While I was watching Les Miserables, I never once thought of the sewers of Paris as having a major role in the story. Even though I watched how the heroic Jean Valjean carried poor Marius to safety through the filthy and dark tunnels, it wasn’t until I decided to go to the Musée des Égouts, that I gained a greater appreciation for what’s below the elegant boutiques and cozy cafes of Paris. The museum is dedicated to everything that has to do with the sewage system, and what makes it so special is that the exhibits are right next to an active sewage channel .
“Paris has another Paris under herself; a Paris of sewers; which has its streets, its crossings, its squares, its blind alleys, its arteries, and its circulation, which is slime, minus the human form.” (Les Miserables, Jean Valjean; Book II, ch.1)
It was after a string of cholera epidemics in the 1830s, that the system of new sewers were constructed, and it quickly became the pride of Paris. During the late 1800’s, the sewage system became so popular that the sewers had mechanized carts for the tourists.
The museum is organized in a way in which you are actually standing over an active sewer channel and I must admit that it is difficult to ignore the smell. At one point, the ceiling was leaking, but even with semi-wet floors and murky water flowing underneath your feet, it was really interesting and definitely worth it. The good thing is that museum is relatively small, so I saw everything in about an hour.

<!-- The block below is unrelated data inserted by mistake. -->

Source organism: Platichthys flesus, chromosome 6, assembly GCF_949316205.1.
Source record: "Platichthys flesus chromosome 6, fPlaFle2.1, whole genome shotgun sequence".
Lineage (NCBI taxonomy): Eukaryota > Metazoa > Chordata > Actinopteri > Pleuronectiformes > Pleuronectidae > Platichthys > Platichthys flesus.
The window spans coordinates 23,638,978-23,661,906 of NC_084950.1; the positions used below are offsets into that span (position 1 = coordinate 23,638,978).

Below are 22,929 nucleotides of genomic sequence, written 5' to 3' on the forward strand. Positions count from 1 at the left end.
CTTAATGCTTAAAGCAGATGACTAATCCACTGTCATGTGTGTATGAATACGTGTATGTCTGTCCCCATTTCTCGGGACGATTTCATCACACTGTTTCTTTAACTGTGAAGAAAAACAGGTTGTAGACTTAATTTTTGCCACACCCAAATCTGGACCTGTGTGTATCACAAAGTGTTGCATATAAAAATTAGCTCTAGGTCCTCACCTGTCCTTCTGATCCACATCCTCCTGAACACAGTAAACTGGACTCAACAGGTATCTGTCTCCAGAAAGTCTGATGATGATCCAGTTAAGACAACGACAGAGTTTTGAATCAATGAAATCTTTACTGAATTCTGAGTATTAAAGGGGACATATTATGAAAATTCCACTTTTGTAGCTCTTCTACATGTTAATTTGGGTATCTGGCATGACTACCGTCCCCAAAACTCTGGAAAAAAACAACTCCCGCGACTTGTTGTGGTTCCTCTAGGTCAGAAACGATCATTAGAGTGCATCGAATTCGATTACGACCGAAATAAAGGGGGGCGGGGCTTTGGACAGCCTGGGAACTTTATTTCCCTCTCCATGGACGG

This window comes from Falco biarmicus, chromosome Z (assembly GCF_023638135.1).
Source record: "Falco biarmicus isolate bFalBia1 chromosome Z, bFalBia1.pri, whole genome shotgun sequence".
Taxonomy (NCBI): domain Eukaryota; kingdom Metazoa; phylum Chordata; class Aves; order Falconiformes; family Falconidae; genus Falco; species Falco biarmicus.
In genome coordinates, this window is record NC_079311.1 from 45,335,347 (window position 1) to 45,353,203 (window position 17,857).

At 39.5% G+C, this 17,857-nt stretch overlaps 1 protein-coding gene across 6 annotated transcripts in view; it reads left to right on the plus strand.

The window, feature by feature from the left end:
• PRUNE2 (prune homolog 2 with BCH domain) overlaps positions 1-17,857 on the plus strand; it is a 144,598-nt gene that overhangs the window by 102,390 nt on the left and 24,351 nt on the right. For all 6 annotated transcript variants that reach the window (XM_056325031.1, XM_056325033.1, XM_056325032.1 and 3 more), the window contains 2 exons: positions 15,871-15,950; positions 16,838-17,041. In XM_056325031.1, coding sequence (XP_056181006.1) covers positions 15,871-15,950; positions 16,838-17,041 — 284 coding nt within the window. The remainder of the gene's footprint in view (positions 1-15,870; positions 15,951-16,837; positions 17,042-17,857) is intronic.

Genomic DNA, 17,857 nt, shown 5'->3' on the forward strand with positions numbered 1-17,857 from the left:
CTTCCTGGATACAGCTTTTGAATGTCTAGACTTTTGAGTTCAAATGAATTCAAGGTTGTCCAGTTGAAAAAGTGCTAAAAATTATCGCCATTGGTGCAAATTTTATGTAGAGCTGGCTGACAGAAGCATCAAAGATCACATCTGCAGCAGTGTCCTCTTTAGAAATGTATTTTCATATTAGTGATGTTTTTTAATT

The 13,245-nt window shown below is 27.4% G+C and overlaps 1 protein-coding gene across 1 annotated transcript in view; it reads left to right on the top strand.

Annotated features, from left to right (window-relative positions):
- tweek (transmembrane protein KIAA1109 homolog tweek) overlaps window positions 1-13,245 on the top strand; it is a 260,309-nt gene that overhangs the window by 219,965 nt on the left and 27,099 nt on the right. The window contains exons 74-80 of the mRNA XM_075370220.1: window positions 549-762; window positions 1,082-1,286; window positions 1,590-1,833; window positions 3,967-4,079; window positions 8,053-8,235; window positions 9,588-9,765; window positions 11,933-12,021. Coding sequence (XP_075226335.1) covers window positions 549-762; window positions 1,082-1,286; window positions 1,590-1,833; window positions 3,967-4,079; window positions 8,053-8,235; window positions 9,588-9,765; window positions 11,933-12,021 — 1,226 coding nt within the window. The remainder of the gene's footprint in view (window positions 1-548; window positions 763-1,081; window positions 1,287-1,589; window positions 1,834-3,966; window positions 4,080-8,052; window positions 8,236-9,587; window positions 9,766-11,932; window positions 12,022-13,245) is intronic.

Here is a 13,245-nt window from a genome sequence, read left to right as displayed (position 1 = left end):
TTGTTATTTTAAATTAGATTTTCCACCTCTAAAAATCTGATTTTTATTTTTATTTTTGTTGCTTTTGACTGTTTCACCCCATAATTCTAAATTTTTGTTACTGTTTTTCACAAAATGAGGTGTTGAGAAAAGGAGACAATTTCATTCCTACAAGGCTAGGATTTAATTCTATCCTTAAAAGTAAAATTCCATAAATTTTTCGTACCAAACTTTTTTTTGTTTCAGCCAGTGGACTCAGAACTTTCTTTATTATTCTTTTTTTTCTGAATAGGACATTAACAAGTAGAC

After having exposed my sense of smell to the sewage system of Paris, I made it my mission to buy a french perfume. I wanted to explore some of the small perfume boutique you see in the movies (Annick Goutal and Fragonard), but I ended up in the Sephora store located on the Champ-Elysee which had an extremely large selection of french perfumes (I didn’t know Sephora was a French brand).